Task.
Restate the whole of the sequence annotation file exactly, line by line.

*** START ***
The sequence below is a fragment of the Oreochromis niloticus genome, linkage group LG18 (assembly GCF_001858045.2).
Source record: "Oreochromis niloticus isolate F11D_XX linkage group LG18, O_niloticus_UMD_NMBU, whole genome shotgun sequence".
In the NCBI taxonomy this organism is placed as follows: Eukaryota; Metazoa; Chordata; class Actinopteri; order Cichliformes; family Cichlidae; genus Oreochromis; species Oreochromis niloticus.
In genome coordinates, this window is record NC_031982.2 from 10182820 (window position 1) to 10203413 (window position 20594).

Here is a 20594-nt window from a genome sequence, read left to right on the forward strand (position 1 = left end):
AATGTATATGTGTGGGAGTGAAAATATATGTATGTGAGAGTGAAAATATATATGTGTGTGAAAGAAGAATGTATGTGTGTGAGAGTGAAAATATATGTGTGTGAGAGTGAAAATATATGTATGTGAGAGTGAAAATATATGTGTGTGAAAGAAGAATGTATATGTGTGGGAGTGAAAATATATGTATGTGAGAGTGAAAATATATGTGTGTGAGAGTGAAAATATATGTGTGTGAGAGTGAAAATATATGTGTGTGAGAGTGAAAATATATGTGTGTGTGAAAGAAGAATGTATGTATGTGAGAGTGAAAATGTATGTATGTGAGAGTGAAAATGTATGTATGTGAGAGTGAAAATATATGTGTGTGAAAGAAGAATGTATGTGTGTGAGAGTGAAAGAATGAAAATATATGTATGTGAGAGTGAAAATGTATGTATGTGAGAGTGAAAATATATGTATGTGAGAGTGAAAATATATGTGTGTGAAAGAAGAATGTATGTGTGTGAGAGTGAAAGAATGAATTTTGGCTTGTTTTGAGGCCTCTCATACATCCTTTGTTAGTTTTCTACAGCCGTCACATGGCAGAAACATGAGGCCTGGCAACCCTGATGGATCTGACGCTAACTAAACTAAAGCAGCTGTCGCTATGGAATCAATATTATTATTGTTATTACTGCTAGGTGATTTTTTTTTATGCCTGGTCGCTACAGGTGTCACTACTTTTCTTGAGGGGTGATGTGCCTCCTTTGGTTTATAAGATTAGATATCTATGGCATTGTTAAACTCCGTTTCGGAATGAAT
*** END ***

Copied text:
The sequence below is a fragment of the Oreochromis niloticus genome, linkage group LG18 (assembly GCF_001858045.2).
Source record: "Oreochromis niloticus isolate F11D_XX linkage group LG18, O_niloticus_UMD_NMBU, whole genome shotgun sequence".
In the NCBI taxonomy this organism is placed as follows: Eukaryota; Metazoa; Chordata; class Actinopteri; order Cichliformes; family Cichlidae; genus Oreochromis; species Oreochromis niloticus.
In genome coordinates, this window is record NC_031982.2 from 10182820 (window position 1) to 10203413 (window position 20594).

Here is a 20594-nt window from a genome sequence, read left to right on the forward strand (position 1 = left end):
AATGTATATGTGTGGGAGTGAAAATATATGTATGTGAGAGTGAAAATATATATGTGTGTGAAAGAAGAATGTATGTGTGTGAGAGTGAAAATATATGTGTGTGAGAGTGAAAATATATGTATGTGAGAGTGAAAATATATGTGTGTGAAAGAAGAATGTATATGTGTGGGAGTGAAAATATATGTATGTGAGAGTGAAAATATATGTGTGTGAGAGTGAAAATATATGTGTGTGAGAGTGAAAATATATGTGTGTGAGAGTGAAAATATATGTGTGTGTGAAAGAAGAATGTATGTATGTGAGAGTGAAAATGTATGTATGTGAGAGTGAAAATGTATGTATGTGAGAGTGAAAATATATGTGTGTGAAAGAAGAATGTATGTGTGTGAGAGTGAAAGAATGAAAATATATGTATGTGAGAGTGAAAATGTATGTATGTGAGAGTGAAAATATATGTATGTGAGAGTGAAAATATATGTGTGTGAAAGAAGAATGTATGTGTGTGAGAGTGAAAGAATGAATTTTGGCTTGTTTTGAGGCCTCTCATACATCCTTTGTTAGTTTTCTACAGCCGTCACATGGCAGAAACATGAGGCCTGGCAACCCTGATGGATCTGACGCTAACTAAACTAAAGCAGCTGTCGCTATGGAATCAATATTATTATTGTTATTACTGCTAGGTGATTTTTTTTTATGCCTGGTCGCTACAGGTGTCACTACTTTTCTTGAGGGGTGATGTGCCTCCTTTGGTTTATAAGATTAGATATCTATGGCATTGTTAAACTCCGTTTCGGAATGAAT